When I was young, my favorite player was Kelly Hrudey. He had everything a kid could want: he played the same position I did, he had a cool helmet, he wore a bandana that made him look like a pirate, and he had a name that was mine but switched around. (Funny how that works…) He was not the greatest goalie that ever played, but he was good enough and he was a hero to me.
I always wanted him to wear a helmet with a bandana painted on it.
When he left the Kings in 1996 and signed with the Sharks, I was devastated. How could the Kings not want Kelly Hrudey anymore? I mean, seriously, he looked like a pirate. To make matters worse, I went to Hrudey’s first game back against the Kings and had to suffer through the vile insults of angry Kings fans towards my hero. It seemed insane to me that fans could jeer and boo a guy who had led them to the Stanley Cup Finals and, again, looked like a pirate. The Sharks won (7-6, which probably explained why the Kings had let him go), but that was little consolation for a young man. From that time on, I swore that I’d never have a favorite player again.
Through the years, I’d have players that I enjoyed watching (Ziggy Palffy) and players that I rooted for (Steven Reinprecht), but I never had a player that I cheered for specifically. That all changed, however, during the first game of the 2005-06 season. The Kings were playing the Phoenix Coyotes on October 6th, the first home game of the year. They led 3-2 in the closing moments of the third period, but then disaster struck. Pavol Demitra was given a two-minute penalty for tripping and then Tim Gleason received a penalty for cross-checking. This put the Kings down 5-on-3, and then 6-on-3 when Phoenix pulled their goalie. The situation seemed hopeless, but the Kings center managed to win the face-off to himself and then draw a penalty, effectively saving the Kings. That center was Craig Conroy.
You not only stole that puck; you stole my heart.
I tried not to fall for Craig Conroy, but I was soon smitten. He had everything I looked for in a player; solid play-making ability, defensive responsibility, and a smile that rivals the Sun. He played in every situation with the grit and talent that every player should desire. Even more importantly, he seemed like a great guy to have a beer with, a guy that would reach out to young guys and show them the ropes. That whole season Conroy grew and grew on me, until I finally began to think of him in the same way I thought of Kelly Hrudey. Conroy ended up with 66 points in 78 games and our future together looked bright.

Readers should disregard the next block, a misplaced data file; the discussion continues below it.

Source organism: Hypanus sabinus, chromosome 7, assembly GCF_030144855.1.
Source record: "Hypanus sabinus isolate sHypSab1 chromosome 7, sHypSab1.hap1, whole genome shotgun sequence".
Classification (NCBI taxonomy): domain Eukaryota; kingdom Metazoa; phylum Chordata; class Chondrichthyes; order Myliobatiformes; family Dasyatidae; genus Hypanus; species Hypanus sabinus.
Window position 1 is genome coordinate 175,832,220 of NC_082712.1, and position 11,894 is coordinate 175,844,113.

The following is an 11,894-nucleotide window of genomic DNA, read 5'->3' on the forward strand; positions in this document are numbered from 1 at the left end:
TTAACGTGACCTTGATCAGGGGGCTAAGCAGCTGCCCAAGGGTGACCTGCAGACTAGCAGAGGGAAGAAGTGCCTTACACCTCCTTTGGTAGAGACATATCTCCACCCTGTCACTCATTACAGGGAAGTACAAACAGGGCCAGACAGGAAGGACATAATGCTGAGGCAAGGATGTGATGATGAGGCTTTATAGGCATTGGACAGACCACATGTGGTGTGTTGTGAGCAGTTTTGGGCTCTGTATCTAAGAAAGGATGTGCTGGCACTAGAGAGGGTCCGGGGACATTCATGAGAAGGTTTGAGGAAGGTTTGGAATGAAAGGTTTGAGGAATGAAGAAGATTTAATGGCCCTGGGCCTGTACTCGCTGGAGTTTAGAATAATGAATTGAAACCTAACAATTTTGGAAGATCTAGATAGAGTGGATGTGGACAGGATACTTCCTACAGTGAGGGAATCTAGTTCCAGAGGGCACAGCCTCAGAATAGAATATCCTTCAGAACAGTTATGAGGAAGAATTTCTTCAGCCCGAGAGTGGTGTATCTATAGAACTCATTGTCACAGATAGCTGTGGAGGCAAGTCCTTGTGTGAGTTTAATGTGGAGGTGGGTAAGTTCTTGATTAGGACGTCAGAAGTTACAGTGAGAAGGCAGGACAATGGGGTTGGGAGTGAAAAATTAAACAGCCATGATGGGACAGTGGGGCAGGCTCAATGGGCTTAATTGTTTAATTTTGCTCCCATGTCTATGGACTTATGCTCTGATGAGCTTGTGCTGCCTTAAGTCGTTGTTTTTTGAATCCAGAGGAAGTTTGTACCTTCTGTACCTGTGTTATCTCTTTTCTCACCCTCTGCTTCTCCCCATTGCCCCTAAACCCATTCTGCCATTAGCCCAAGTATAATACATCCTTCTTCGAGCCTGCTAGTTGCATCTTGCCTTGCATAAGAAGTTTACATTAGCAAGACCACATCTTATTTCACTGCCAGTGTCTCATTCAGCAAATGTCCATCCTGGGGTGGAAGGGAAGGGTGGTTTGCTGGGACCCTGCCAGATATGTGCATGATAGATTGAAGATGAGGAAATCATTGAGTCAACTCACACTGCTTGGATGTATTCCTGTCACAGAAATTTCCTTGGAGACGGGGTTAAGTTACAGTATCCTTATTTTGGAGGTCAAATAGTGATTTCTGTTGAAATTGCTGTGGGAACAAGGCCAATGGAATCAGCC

Unfortunately, nothing went right for Conroy after that season. His linemate Pavol Demitra got traded and the loss of Alyn McCauley meant that Conroy had to take on the task of shutting down the opposition. He devoted himself to this 3rd-line role with the same resolve that he did to everything, but the results just weren’t there. Kings fans began to turn on him the same way that they had turned on Hrudey, and I was forced to face the loss of my favorite player once again. Things turned out well with Conroy; he was reunited with Calgary, his former team, and showed the flashes of what had made me like him in the first place.
I know it’s dumb for a grown man to bemoan the loss of a hockey player that he’s never met and I often mock those who devote themselves wholly to one player. After Craig left, I decided that it was much more important to advocate what was the best for the team and look to the players as interchangeable parts. It is the most logical thing to do, but at the same time I feel that I don't get as emotionally invested as I used to. There’s something to be said for having a favorite player, and it's sad that I'll most likely never experience that again. I may understand more about hockey and appreciate its intricacies more than when I was a young man, but there are times I wish I could still feel the way I did about Kelly Hrudey and Craig Conroy.